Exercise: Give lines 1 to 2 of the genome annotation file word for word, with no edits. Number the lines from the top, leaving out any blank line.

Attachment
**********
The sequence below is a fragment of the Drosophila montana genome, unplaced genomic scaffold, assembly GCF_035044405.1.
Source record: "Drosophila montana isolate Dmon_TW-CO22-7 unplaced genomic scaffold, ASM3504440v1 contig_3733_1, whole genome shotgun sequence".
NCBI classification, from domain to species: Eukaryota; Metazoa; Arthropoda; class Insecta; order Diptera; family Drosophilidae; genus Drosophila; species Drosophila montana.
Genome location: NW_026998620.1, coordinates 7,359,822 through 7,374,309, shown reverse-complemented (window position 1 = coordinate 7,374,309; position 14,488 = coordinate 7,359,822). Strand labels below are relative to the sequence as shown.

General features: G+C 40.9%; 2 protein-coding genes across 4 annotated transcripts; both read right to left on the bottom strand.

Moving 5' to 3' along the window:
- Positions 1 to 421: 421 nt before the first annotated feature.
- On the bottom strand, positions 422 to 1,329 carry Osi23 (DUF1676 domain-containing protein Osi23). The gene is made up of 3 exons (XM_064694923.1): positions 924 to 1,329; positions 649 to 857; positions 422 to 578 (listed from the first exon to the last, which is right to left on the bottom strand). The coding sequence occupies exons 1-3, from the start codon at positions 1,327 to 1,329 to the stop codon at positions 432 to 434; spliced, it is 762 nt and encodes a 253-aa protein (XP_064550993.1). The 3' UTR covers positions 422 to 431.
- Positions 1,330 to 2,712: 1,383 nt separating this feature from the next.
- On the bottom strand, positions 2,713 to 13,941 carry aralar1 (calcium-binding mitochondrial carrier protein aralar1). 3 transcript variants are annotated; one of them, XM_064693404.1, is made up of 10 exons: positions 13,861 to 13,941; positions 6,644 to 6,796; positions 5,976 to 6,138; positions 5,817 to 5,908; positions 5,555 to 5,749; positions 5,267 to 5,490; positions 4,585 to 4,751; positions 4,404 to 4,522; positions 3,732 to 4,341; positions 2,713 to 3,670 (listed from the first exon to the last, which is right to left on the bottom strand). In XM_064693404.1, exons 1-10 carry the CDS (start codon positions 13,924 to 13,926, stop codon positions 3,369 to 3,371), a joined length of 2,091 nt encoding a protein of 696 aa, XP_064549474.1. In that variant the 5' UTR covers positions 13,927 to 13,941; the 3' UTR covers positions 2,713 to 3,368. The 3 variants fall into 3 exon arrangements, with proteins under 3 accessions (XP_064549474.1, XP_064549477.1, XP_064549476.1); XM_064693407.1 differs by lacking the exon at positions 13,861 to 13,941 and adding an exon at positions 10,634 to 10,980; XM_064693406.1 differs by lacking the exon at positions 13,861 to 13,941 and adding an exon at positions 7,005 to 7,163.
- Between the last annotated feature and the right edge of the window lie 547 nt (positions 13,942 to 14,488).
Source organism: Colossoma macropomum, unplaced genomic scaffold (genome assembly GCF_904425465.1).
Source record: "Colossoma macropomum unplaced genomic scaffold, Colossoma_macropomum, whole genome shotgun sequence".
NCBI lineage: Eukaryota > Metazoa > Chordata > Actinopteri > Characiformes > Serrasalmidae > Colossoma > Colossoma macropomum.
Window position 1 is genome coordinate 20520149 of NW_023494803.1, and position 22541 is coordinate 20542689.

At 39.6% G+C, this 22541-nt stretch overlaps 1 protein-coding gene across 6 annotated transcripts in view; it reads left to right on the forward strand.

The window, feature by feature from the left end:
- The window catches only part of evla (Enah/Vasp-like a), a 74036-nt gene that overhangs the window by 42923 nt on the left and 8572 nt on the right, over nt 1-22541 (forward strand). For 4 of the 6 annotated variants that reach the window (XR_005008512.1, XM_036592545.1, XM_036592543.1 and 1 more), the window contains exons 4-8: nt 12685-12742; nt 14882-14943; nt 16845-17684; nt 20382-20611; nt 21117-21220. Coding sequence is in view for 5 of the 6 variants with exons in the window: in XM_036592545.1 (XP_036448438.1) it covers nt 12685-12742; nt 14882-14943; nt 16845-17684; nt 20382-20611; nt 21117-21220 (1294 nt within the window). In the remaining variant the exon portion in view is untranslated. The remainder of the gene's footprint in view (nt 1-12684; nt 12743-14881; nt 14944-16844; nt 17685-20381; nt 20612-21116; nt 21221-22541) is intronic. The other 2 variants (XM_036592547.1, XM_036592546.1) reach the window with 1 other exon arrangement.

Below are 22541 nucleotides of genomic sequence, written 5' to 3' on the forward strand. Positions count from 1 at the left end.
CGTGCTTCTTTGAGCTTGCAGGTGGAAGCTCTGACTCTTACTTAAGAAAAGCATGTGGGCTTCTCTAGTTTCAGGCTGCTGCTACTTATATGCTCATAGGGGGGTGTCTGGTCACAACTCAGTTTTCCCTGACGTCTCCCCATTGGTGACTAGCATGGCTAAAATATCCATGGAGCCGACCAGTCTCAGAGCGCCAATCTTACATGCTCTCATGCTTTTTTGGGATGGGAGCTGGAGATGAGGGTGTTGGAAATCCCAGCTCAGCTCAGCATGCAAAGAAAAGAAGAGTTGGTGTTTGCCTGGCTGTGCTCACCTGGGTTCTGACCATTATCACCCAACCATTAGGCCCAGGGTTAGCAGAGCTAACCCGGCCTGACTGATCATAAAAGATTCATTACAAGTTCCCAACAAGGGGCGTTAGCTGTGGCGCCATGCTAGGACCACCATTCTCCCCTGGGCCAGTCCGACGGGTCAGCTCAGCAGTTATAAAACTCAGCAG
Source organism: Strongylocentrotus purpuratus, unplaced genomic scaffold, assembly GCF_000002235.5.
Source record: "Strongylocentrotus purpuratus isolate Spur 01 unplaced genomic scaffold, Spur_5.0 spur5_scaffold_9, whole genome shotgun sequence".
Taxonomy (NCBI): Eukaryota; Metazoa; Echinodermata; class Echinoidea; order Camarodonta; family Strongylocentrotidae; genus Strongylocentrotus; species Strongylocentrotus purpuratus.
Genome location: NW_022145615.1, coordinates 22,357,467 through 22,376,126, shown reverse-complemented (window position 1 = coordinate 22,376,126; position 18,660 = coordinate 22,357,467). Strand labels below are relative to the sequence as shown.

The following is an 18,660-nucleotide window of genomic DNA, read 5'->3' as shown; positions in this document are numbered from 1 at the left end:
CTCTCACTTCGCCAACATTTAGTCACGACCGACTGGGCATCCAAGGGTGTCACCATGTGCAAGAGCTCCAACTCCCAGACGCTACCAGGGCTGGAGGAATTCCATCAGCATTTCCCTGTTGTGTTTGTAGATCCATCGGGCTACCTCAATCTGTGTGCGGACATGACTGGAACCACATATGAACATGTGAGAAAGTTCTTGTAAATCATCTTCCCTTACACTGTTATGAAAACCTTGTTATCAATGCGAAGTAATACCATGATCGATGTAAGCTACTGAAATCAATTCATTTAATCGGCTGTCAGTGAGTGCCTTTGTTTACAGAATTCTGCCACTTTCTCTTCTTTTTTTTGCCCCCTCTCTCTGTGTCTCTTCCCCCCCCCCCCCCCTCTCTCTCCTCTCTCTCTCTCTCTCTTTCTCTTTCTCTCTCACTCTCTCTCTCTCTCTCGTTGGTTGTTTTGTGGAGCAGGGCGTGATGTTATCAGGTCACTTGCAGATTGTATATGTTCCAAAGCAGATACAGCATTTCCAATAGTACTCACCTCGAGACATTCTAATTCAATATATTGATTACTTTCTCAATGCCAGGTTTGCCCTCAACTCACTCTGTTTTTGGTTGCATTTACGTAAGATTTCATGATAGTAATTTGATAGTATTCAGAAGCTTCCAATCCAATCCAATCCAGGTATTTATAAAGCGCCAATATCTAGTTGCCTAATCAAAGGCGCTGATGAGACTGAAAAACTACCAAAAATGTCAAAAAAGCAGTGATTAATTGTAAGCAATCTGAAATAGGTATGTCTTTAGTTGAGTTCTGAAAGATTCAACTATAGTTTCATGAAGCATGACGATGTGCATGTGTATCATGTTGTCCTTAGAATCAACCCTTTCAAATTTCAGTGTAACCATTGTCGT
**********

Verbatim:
The sequence below is a fragment of the Drosophila montana genome, unplaced genomic scaffold, assembly GCF_035044405.1.
Source record: "Drosophila montana isolate Dmon_TW-CO22-7 unplaced genomic scaffold, ASM3504440v1 contig_3733_1, whole genome shotgun sequence".